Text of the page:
Feel like you're not getting enough AIR? Try invoking the "Rule of 12 Breaths"! While sitting down, breathe 3 times into your ribs with arms over your head. Then clasp your hands behind your back, push them down and breathe 3 times across your chest. Next wrap your hands around yourself in a hug and breathe into your back 3 times. Finally, roll down and place your elbows on your knees. Again, breathe 3 times and feel the expansion in your lower back, belly, and pelvis. After 12 breaths, you should feel a great expansion of breath all over your body! Any time your breathing is feeling shallow, just remember the "Rule of 12 Breaths". You'll be breathing much more efficiently without even having to get up!
From fry to falsetto, fantastic singers at the forefront of their vocal style employ a multitude of vocal tricks to excite their fans. But, the one stylistic element that is always present, regardless of style, is the use of TENSION and RELEASE. You hear it when a singer breaks their voice, or quickly releases the tension of chest voice into head voice. You hear it when a singer increases the compression in one word, only to release it on the next word. You hear it when a verse is relatively soft when compared to the more intense chorus. You even hear it on an emotional and dramatic level between song lyrics and phrases. The Tension/Release concept is present in every aspect of really great performances, both technical and emotional. So, don't be tense about style! Just use tension and release to free up all kinds of new possibilities!
Want to adjust the Larynx without even thinking about it? Try thinking about your BREATH sometimes instead of your Larynx. While it's helpful to adjust the Larynx directly, sometimes adjustments are better made indirectly. When you take a breath deep in the body, the larynx actually drops a little bit automatically. This slightly lowered position allows for greater resonance and looser vocal folds. Not to mention that a low breath sets you up for optimal breath support. While good vocal technique often asks us to isolate different components of our instrument, it's also great for them to work together. Let your low breath and your low larynx be in harmony!
Ever feel your voice resonate in your EARS? If so, then something is actually going right! The ear canal is located near to the vocal tract. This is why you see an ENT (Ear, Nose, and Throat Doctor) when something is wrong with your voice. All these areas are interrelated. Often when singers sing high notes successfully, they report feeling the sound in their ears. This is no coincidence! High notes are usually felt resonating upwards in the head, forehead, cheeks, nose, and you guessed it… the EARS. So, next time you find yourself listening too hard to yourself while you sing - put your ears to good use instead! Feel your high notes in your EARS!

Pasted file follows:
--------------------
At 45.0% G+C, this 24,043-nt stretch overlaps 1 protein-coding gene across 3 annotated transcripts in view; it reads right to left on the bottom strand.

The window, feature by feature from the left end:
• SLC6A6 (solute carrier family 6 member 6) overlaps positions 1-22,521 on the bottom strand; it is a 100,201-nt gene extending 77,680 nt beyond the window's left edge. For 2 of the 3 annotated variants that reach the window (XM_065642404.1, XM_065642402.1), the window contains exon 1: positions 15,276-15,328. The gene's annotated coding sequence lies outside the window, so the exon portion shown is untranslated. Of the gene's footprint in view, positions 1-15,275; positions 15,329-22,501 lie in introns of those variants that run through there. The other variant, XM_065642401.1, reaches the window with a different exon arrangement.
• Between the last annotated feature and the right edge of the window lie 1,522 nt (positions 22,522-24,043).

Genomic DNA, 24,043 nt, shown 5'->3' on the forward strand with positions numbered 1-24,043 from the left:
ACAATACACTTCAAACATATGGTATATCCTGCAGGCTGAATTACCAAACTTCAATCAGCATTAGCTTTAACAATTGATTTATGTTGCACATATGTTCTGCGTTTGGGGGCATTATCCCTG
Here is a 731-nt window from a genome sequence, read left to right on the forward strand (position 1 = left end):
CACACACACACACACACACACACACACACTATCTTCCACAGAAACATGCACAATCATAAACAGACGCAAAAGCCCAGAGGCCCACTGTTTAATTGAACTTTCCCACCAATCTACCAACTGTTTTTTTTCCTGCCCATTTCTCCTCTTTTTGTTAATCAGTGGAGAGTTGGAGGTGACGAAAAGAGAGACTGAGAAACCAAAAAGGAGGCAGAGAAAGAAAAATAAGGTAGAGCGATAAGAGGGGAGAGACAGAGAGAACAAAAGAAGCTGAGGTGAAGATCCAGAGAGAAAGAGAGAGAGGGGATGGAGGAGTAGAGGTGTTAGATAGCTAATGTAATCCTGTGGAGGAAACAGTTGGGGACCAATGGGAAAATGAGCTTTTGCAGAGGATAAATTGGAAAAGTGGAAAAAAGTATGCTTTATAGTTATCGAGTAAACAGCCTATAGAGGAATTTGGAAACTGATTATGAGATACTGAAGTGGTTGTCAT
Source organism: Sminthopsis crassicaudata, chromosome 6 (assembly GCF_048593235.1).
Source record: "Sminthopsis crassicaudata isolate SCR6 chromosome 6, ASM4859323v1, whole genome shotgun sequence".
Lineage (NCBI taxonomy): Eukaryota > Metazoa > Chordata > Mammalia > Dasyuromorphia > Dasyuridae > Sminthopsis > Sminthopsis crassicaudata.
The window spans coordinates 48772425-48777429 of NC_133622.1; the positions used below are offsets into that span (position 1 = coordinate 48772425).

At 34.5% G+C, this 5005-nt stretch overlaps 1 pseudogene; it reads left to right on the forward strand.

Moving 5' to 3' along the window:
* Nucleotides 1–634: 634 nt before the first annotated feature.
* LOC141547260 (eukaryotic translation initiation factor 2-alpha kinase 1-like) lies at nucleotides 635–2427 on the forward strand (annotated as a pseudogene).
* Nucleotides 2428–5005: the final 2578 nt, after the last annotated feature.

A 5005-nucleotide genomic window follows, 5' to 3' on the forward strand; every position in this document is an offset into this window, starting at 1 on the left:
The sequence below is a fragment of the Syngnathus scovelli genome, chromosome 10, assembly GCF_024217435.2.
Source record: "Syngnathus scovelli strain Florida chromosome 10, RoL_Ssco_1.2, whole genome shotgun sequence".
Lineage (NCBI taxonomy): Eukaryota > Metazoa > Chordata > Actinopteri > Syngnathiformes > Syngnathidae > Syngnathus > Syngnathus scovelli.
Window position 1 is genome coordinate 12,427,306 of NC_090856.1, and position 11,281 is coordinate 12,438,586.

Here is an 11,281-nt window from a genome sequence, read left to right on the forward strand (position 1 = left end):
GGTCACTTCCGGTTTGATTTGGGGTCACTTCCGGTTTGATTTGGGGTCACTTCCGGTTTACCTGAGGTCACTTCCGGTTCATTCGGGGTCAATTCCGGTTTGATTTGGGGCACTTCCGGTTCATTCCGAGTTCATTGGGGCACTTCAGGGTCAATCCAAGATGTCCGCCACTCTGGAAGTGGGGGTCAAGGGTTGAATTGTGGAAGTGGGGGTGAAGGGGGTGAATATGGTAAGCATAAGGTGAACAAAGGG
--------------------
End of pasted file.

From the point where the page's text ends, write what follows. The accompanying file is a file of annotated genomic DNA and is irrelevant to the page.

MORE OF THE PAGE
Do you desire to RIFF with freedom and ease? Here's a great Riff strategy! Find a song with one of your favorite Riffs. Break it down so that you know all the notes, rhythms, and details. Then, make it into a Vocal Exercise! Practice it at a variety of tempos and in many different keys! Move it up and down across your entire range and even sing it in different registers of your voice! Repeat this same process with other favorite Riffs. By practicing Riffs as Vocal Exercises, you will be expanding your Riff vocabulary so that these Riffs can be executed at any time you desire, in any key you desire, at any speed you desire, and with any registration you desire!
The PASSAGGIO is the area in our range where our voice tends to break or crack. All singers are familiar with this PESKY spot! When trying to sing in this region, we want to make sure that we keep a narrow embouchure, a stable larynx, and recruit some nasal resonance. Here's a great exercise for when you are having difficulty navigating the passaggio! Try singing "MA-AWN-NAWN-NAWN" on a 1-5-3-1 interval. The "AWN" syllable will help to ensure stability and resonance as you ascend to the higher note. Work through that troublesome spot with this exercise and you'll see it smooth out more and more. And you'll fear the Passaggio less and less!